Sunday, October 20, 2019

The Story of Marengo—Napoléon’s Horse

Zoë Sharp

Recently on the news there have been a lot of pictures of North Korean leader Kim Jong-un, mounted on an eye-catching white horse, riding through snow up the sacred Mount Paektu, the highest mountain in the country.

Kim Jung-un and grey horse on sacred mountain
It struck me when I saw those pictures that there was something vaguely familiar about them. It didn’t take long to recall why. Back when I was a horse-mad small child (and indeed, a horse mad NOT-so-small child) I had a wonderful book about famous horses through history. One of them was a small grey Arabian stallion, Marengo, who belonged to the Emperor Napoléon I of France.

Bonaparte crossing the Great St Bernard pass in the Alps,
painted by Jacques-Louis David
Napoléon apparently once told an artist who inquired how he’d like to be portrayed, “Paint me calm, on a spirited horse.”

It is said that the Emperor owned 130-150 horses during his career, but the most famous of these is probably Marengo.

Napoléon Bonaparte was noted for liking small, agile horses although it is said that he was not a particularly skilled horseman. He was raised modestly on the island of Corsica, and did not learn to ride until beginning his military career. He had joined the artillery and was serving as an officer when Revolution broke out in France in 1789. Capitalising on the opportunities provided by the Revolution, he climbed the ranks very rapidly—he was a general by the time he was twenty-four.

Marengo was small for a war horse—only 14.1 h.h. (1.45m). He was apparently bred at the El Naseri stud and was imported into France from Co Cork in Ireland before being acquired by Bonaparte as a six-year-old in 1799.

Arab horses are noted for their stamina, speed and courageous nature. Marengo was no exception. He carried Bonaparte safely through numerous battles, including Marengo in Italy in 1800—Bonaparte named the horse after his victory here.

Some reports claim the pair would go on through Austerlitz in Moravia, Jena-Auerstedt in Prussia, Wagram in Austria and finally to Waterloo, although whether Bonaparte rode the same horse throughout this time, or a series of horses, is unclear. After all, by the time of Waterloo in 1815, the original Marengo would have been twenty-two—a good age for a horse in a far more sedentary occupation.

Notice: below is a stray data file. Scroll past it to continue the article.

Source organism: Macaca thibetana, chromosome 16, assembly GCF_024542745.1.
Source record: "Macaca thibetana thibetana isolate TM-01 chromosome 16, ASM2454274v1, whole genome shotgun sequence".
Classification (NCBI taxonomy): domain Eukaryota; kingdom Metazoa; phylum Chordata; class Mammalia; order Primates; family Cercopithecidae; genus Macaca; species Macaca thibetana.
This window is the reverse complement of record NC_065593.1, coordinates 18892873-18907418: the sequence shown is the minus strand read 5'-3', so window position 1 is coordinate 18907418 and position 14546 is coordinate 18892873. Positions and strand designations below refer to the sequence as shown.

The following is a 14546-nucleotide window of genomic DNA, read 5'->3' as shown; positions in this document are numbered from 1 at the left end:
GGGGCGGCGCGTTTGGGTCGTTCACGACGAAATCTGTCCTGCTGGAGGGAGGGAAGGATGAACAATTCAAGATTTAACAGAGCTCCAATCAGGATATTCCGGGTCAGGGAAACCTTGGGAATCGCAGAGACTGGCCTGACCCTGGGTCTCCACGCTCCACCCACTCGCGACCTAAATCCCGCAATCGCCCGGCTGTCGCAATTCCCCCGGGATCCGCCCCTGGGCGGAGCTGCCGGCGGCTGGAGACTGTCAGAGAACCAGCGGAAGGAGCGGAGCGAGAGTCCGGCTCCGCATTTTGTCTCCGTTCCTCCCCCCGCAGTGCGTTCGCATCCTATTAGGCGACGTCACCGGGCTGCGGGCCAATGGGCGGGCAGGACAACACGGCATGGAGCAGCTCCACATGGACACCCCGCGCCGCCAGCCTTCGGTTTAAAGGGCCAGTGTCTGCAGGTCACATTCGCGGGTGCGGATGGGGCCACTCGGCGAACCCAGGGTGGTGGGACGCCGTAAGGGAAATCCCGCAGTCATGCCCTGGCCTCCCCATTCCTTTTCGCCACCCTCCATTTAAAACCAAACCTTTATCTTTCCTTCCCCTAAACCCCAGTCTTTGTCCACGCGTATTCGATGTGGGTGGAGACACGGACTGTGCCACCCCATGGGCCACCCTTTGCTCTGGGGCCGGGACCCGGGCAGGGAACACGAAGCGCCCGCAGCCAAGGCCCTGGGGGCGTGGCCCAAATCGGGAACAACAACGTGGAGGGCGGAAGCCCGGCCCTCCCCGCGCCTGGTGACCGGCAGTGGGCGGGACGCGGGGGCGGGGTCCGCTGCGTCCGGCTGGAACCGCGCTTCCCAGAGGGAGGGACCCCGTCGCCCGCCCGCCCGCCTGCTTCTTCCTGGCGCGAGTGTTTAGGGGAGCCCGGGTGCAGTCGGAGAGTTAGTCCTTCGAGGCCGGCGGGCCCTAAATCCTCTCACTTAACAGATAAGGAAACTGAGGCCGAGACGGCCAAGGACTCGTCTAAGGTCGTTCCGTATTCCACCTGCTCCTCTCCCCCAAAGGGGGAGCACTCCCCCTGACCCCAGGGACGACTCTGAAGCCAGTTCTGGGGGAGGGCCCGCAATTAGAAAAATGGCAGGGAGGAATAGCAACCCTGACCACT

By this time, though, the sight of a spirited grey Arab horse, ridden by the figure in the bicorn hat and plain grey overcoat, had become part of Bonaparte’s legend. Although the village of Spinetta Marengo in northern Italy was already well-known for producing cloth in a dark brown colour with white speckles, after the battle it became synonymous with a grey or black fabric shot through with white or pale grey thread, as popularised by Bonaparte.

After his defeat at Waterloo, Bonaparte was forced to leave the wounded Marengo behind and escape by carriage. It was reported that the horse was found by Lt Henry Petre, 11th Baron Petre, who recognised the emperor’s saddlery and the imperial brand on the horse’s flank of an N topped by a crown.

Petre nursed the horse back to health and shipped him to London. When his career as a spoil of war was over, Petre sold the stallion to William Angerstein, a wealthy Grenadier Guards officer.

Angerstein put the horse unsuccessfully to stud, then retired him. Marengo finally died in 1832, when the original horse would have been thirty-eight. Angerstein then had his skeleton reconstructed by surgeons and it is now on display at the National Army Museum. The horse’s two front hooves were retained, however, and turned into ornamental snuff boxes. Another was used as an inkwell. His skin was put aside to be stuffed but was apparently lost.

This week’s Word of the Week is donnybrook, which comes from the annual Fair held in Donnybrook, which was then a suburb of Dublin. The Fair was noted for the consumption of alcohol and the number of both fights and hasty marriages that took place during it. In the end, the Donnybrook Fair was abolished in 1855. The name for a general ruckus remains.

Upcoming Events
Not long until Furness LitFest next month. (Wow, is Christmas creeping up on us, or what?) Helen Phifer and I will be taking part in Thriller Writers Talk With Margaret Martindale, starting 9:30 am on Sat, Nov 02 at the Dalton Community Centre on Nelson Street in Dalton-in-Furness. Tickets available from the website.


  1. That's you, Zoë, always with timely details that amaze, attract, and explain, I sure wish I could join you in the Furness, but alas I'll be off to another sort of donnybrook ... the one that kicks off with a capital D.

    1. And I'll miss you, Jeff. Give my love to your delightful Other Half and all my MiE blog-fellows in the Lone Star State.

  2. I thought I knew all about marengo...small courageous feisty....and always thought he was an Arab mare ! I should have looked closer....

  3. Z, My second novel—Invisible Country—takes place in Paraguay in 1868, against the background of a devastating war. One of the evil doers is a Commandante who throws his weight around. To add to his exaggerated sense of importantance, i named his horse Marengo. I often wondered if anyone got the reference. Now I know a whole lot more about the noble beast of my evidently obscure reference. Fascinating how he was memorialized.

  4. The life story of this great man is very ambiguous, get service but the fact that many people know it cannot evoke the concept of what happened many centuries ago.

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